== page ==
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Philippines' President Rodrigo Duterte pardons U.S. Marine in murder of transgender woman

Manila — Philippine President Rodrigo Duterte has granted an absolute pardon to a U.S. Marine convicted in 2015 of killing Jennifer Laude, a transgender woman in the Philippines, the president's spokesman confirmed on Monday.

"It does not mean his conviction is erased," presidential spokesman Harry Roque said of Duterte's decision to pardon Lance Corporal Joseph Scott Pemberton. "But what this means is Pemberton is free now and that there is no more question if he is entitled to good conduct time allowances."

Last week a court in Olongapo City, north of Manila and next to a former U.S. naval base, ordered Pemberton's early release after it ruled that the U.S. serviceman had shown good behavior and had therefore served the equivalent of his maximum sentence of 10 years.

The court's decision was met with opposition from various parties, including Laude's family.

Supporters of the late Jennifer Laude hold up her image during a protest near a Philippine court in Olongapo, north of Manila, in a February 23, 2015 file photo. NOEL CELIS/AFP/Getty

In a statement issued on behalf of the victim's family, attorney Virginia Lacsa Suarez called Duterte's decision to pardon the American Marine, "revolting!"

"We strongly denounce the ABSOLUTE PARDON given by Duterte. This is another injustice not only to Jennifer Laude and family, but a grave injustice to the Filipino people," Suarez said, calling the decision "another hallmark of Philippine's subservience to the U.S." and a reflection of "the systematic discrimination and violence inflicted by U.S. to Filipino women, children and the LGBTQ community."

The government's own Department of Justice had even been in the process of filing a motion to block Pemberton's release when the presidential pardon was announced.  

Before the announcement on Monday, the debate over Pemberton's had centered around whether he was even qualified for early release for good behavior, given that he was kept in solitary detention at a military camp and not in a national prison. That was due to an arrangement in place for American soldiers under the U.S. Visiting Forces Agreement, reached years ago between Washington and Manila.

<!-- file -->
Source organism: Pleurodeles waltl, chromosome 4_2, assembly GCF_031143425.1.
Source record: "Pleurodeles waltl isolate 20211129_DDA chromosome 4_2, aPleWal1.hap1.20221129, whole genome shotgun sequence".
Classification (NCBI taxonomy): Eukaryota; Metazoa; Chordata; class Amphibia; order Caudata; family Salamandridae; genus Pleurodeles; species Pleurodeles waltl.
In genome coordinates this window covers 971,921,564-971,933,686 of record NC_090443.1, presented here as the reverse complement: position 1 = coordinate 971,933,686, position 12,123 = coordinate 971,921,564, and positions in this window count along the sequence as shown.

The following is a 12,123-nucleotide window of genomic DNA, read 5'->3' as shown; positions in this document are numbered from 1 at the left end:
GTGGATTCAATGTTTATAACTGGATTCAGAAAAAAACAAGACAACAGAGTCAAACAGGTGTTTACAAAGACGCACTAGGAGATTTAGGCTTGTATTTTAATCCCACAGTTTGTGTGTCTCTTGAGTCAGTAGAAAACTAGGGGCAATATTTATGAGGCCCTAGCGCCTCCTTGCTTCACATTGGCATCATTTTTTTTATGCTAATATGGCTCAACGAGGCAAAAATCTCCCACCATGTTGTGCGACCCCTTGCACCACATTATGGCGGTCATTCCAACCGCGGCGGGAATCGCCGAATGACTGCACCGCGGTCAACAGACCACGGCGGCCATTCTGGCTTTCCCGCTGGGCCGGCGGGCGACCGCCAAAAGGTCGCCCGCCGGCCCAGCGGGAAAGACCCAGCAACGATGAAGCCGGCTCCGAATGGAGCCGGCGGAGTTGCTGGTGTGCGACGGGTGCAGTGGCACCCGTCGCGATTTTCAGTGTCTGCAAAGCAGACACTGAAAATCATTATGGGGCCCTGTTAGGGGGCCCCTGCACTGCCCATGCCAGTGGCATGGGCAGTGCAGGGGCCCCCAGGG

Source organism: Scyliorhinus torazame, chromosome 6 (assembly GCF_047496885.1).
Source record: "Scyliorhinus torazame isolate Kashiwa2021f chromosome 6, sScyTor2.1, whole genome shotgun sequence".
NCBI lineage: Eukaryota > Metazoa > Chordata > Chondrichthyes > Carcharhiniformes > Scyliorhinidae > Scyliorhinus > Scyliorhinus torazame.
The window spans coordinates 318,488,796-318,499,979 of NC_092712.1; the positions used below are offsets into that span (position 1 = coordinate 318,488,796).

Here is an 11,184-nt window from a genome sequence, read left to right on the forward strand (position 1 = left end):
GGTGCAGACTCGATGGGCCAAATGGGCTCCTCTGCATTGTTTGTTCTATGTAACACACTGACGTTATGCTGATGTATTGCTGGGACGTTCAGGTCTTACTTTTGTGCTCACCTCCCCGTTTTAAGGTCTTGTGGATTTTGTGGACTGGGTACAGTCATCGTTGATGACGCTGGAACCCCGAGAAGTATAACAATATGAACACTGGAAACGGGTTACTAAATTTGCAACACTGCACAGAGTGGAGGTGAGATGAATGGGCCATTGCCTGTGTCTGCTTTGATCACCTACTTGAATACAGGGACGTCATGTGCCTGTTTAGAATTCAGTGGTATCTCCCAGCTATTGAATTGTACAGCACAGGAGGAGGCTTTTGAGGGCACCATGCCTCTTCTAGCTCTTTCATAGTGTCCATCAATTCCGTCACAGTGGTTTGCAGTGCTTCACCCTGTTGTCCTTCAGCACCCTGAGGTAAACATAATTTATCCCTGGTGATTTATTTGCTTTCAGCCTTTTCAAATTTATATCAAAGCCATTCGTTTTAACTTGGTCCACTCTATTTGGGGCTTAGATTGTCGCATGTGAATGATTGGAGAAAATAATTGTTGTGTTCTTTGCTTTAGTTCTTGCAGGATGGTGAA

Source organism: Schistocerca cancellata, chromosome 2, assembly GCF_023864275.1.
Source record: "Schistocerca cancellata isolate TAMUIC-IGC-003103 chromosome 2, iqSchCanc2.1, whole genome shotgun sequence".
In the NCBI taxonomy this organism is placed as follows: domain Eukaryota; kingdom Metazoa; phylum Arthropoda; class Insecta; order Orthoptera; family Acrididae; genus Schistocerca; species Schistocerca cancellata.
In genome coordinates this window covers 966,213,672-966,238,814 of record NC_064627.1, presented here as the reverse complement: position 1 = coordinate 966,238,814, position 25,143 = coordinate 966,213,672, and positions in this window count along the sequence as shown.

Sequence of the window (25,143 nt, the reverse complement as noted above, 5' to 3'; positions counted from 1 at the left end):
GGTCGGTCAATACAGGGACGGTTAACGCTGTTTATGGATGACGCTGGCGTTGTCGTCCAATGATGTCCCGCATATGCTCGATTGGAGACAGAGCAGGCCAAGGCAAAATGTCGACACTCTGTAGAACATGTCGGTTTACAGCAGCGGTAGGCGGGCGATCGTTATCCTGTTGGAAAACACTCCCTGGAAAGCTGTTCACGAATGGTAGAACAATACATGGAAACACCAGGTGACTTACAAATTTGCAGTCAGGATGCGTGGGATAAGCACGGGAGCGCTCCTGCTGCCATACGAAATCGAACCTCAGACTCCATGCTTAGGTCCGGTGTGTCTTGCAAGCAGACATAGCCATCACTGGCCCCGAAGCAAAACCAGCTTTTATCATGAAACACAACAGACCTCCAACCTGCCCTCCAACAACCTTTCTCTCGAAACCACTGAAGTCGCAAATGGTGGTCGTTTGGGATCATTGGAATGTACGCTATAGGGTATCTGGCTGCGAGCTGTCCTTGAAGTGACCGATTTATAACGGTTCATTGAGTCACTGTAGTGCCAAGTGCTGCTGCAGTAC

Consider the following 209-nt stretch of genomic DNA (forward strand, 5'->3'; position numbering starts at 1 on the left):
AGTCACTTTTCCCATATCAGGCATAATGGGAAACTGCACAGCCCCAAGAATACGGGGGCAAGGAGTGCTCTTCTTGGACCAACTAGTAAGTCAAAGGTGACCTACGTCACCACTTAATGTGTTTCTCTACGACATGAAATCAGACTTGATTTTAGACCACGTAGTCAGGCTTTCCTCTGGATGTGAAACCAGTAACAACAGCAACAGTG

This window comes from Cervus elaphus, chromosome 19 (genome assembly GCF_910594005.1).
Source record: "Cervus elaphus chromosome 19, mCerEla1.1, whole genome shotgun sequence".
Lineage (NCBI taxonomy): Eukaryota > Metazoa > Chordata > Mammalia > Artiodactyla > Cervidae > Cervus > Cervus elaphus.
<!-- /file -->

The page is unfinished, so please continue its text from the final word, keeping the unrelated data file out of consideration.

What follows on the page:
"The law does not distinguish where a convict is detained, nor does it distinguish between a Filipino, American, or any other nationality," Pemberton's attorney Rowena Garcia-Flores told local radio station DZMM on Monday, referring to the nation's laws governing early prisoner release.

She added that she had not applied for a presidential pardon on Pemberton's behalf.

Duterte's move effectively cut short all the discussions about his eligibility for release, and for that matter, the judicial process itself.

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Philippine President Rodrigo Duterte gestures during a speech at the Malacanang presidential palace in Manila, Philippines, in this March 12, 2020 file photo. RTVM via AP

During a Monday evening cabinet meeting that was aired live on TV, Duterte said he was not favoring anyone, but merely being fair.

"We should allow him the good character presumption, because there was never a complaint of him going berserk," Duterte said.

His remarks stood in sharp contrast to comments from his spokesman just a few days earlier.

"I deplore the short period of imprisonment meted on Pemberton, who killed a Filipino under the most gruesome manner," said Roque, who previously served as a private prosecutor working for the Laude family, before going to work for Duterte.

The court that backed Pemberton's appeal for early release was the same that found him guilty of killing Laude in October 2014. 

Security camera video showed Pemberton and Laude checking into a hotel together, but only Pemberton left. The Marine admitted choking Laude in a rage after discovering that she was transgender, but claimed in his testimony that she was still breathing when he left. His lawyers argued that Pemberton felt "raped" when he realized Laude was transgender.

The crime occurred just six months after the Philippines and the United States signed a military agreement allowing the rotational presence of more U.S. troops in the Philippines.

Duterte had sought in recent years to pivot away from the long-standing alliance between the two countries in favor of a closer relationship with China. He even started the process of terminating the Visiting Forces Agreement.

But then he backpedalled, without much explanation, in June. Activists say Duterte's decision to pardon Pemberton reflects a desire to keep the world's biggest superpower sweet.

"So much for claims of having an independent foreign policy," said Renato Reyes, secretary-general of the left-wing political organization Bayan. "The U.S. government had its way again on this issue."

Philippine human rights organization Karapatan also denounced the pardon, calling it "a despicable and shameless mockery of justice and servility to U.S. imperialist interests."

"While human rights defenders, activists, government critics and ordinary folks are being arrested and jailed for all sorts of fabricated and flimsy charges, while elderly and sickly prisoners continue to be denied humanitarian release amid a deadly pandemic, Duterte has granted absolute pardon to a transphobic murderer, who has not shown an iota of remorse for his brutal crime," Karapatan said in a statement Monday. 

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